Welcome to the Native Plant Information Network (NPIN). Our goal is to assemble and disseminate information that will encourage the sustainable use and conservation of native wildflowers, plants and landscapes throughout North America. NPIN is designed to inform a broad audience ranging from members of the general public such as homeowners, wildflower enthusiasts, and gardeners to practicing professionals such as botanists, land managers, and government personnel.
About the Native Plant Information Network (NPIN)
Now, more than ever, there is a need to bridge the gap between people and the natural world, a need to foster understanding and appreciation of the plant world, and a need to provide local, regional, and national audiences with scientifically accurate resources about their native plant heritage. Since its inception in 1982, the Wildflower Center has fulfilled those needs beginning with a mail-order Clearinghouse and continuing with its modern-day equivalent, the Native Plant Information Network (NPIN) - the Wildflower Center's national web portal for native plant information and resources.
Become a Contributor
The Lady Bird Johnson Wildflower Center is committed to developing the premier resource for native plant information in North America through continued growth of the Native Plant Information Network (NPIN). You can help us achieve our mission by contributing high-quality images and data to the Native Plant Information Network. Please contact Joe Marcus, Collections Manager, Lady Bird Johnson Wildflower Center to discuss how you can help this project grow.
Regional Spotlight: Northeast
Native plant: Larix laricina (Tamarack, American larch, Hacmatack, Black larch) American larch or tamarack is a slender-trunked, conical tree, 50-75 ft. tall, with bright green, deciduous needles. The glossy needles appear in remarkably soft tufts in early spring. Deciduous tree with straight, tapering trunk and thin, open, conical crown of horizontal branches; a shrub at timberline. In autumn they color golden-yellow before falling to the ground.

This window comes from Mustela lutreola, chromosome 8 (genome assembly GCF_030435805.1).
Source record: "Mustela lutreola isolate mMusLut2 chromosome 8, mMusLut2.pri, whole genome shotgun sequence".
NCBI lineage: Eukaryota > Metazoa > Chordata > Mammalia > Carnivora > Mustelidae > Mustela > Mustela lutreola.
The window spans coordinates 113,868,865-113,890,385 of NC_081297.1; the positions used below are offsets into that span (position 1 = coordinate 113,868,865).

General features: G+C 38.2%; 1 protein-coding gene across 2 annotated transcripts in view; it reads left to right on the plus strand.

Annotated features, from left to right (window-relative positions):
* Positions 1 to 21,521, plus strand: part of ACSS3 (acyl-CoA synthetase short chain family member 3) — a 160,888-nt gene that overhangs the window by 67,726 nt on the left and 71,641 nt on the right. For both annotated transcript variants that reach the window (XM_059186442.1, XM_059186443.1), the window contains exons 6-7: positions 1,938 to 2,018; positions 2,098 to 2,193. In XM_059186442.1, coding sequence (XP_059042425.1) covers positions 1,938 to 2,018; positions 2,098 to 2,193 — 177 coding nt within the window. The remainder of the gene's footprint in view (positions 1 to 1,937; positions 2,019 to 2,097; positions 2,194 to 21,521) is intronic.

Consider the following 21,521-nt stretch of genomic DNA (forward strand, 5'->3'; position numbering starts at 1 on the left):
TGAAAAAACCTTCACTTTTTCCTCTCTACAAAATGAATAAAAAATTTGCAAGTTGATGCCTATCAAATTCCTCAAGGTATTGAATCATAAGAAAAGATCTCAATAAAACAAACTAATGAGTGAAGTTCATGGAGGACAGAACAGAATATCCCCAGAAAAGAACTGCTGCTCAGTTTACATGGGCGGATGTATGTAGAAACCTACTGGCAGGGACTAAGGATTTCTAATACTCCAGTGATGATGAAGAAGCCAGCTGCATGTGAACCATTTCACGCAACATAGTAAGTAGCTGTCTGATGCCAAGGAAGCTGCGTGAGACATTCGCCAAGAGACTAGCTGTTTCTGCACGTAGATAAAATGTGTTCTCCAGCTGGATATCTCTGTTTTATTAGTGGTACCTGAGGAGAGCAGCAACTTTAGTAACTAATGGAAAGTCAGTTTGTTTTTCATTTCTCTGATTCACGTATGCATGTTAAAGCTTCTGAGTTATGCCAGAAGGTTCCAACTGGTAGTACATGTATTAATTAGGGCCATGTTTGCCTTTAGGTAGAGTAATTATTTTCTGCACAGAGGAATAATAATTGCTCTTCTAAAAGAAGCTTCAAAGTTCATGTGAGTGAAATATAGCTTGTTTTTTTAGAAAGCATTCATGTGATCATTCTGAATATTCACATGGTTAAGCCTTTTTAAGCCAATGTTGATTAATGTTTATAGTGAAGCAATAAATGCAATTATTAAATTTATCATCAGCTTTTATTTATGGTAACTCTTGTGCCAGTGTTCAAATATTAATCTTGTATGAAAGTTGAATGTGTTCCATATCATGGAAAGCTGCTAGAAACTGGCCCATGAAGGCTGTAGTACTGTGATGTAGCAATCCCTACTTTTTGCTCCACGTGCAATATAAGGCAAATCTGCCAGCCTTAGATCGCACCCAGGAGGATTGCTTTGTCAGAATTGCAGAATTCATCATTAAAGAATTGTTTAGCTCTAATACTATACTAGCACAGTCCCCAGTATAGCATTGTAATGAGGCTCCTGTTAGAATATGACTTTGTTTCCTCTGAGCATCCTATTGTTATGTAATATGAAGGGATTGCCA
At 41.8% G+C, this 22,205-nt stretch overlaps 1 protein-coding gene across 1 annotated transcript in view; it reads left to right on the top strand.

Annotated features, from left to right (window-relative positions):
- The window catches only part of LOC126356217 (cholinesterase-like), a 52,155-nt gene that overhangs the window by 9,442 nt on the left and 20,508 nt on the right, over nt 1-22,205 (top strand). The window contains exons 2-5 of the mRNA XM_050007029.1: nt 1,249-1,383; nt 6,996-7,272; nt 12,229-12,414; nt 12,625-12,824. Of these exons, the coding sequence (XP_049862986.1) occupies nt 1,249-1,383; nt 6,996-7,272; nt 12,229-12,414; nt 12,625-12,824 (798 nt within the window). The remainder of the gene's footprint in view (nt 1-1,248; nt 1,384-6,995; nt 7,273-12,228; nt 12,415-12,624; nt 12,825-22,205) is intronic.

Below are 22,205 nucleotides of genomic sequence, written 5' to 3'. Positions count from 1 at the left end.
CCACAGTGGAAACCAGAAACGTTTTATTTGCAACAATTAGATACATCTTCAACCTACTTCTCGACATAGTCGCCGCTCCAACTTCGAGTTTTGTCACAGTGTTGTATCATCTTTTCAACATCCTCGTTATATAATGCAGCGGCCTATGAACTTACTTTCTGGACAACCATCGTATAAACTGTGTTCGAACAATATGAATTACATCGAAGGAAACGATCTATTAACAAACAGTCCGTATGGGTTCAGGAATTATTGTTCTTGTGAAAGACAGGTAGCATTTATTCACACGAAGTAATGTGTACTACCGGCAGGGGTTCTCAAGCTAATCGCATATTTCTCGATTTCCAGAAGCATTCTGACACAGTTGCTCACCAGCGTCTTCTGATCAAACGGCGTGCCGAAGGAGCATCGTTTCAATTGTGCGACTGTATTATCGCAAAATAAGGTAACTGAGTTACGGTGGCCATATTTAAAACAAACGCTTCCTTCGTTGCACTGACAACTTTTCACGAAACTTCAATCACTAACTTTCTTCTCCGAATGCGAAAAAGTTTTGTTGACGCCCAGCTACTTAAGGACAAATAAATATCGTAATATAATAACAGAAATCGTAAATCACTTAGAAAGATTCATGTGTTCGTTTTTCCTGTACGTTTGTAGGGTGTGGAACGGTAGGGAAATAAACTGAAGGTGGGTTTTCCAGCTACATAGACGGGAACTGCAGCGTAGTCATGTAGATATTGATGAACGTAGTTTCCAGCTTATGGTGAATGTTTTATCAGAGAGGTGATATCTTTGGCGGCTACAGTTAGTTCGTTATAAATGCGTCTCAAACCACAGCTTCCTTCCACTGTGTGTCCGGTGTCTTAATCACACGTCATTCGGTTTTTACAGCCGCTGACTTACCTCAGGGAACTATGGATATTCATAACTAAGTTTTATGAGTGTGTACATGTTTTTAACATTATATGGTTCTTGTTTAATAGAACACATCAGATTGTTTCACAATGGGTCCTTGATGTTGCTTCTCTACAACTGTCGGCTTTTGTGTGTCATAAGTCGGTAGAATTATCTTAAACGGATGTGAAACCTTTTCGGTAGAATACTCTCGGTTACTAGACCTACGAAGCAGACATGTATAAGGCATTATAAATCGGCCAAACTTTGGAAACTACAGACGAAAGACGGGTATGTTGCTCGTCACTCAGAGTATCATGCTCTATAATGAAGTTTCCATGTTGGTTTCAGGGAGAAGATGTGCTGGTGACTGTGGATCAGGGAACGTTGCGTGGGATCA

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Supplier: Amandas Garden (Springwater, NY) Amanda’s Garden has the plants you need to create a native, sustainable
earth-friendly garden full of eye-catching perennials. Whether you’re
looking for pollinator-friendly plants or luscious colors, or want to make
your landscape more sustainable, we have the perfect plants for you!Wildflower perennials bring unmatched beauty to your garden. Using Native plants is an ecologically sound practice. Amanda's Garden produces high quality plants from seeds, spores, divisions, and cuttings. All plants are nursery propagated. We will help you select the perfect plants for your needs.
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Organization: Massachusetts Natural Heritage and Endangered Species Program (Westboro, MA)
the program works to inventory, research, protect and manage the state's rare flora and fauna and natural ecosystems.
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Book: "Stalking the Wild Asparagus" (Putney: A.C. Hood and Company, Inc.) From Amazon.com
Euell Gibbons was one of the few people in this country to devote a considerable part of his life to the adventure of "living off the land." His greatest pleasure was seeking out wild plants, which he made into delicious dishes. The plants he gathers and prepares in this book are widely available everywhere in North America. There are recipes for delicious vegetable and casserole dishes, breads, cakes, and twenty different pies. He also shows how to make numerous jellies, jams, teas, and wines, and how to sweeten them with wild honey or homemade maple syrup.
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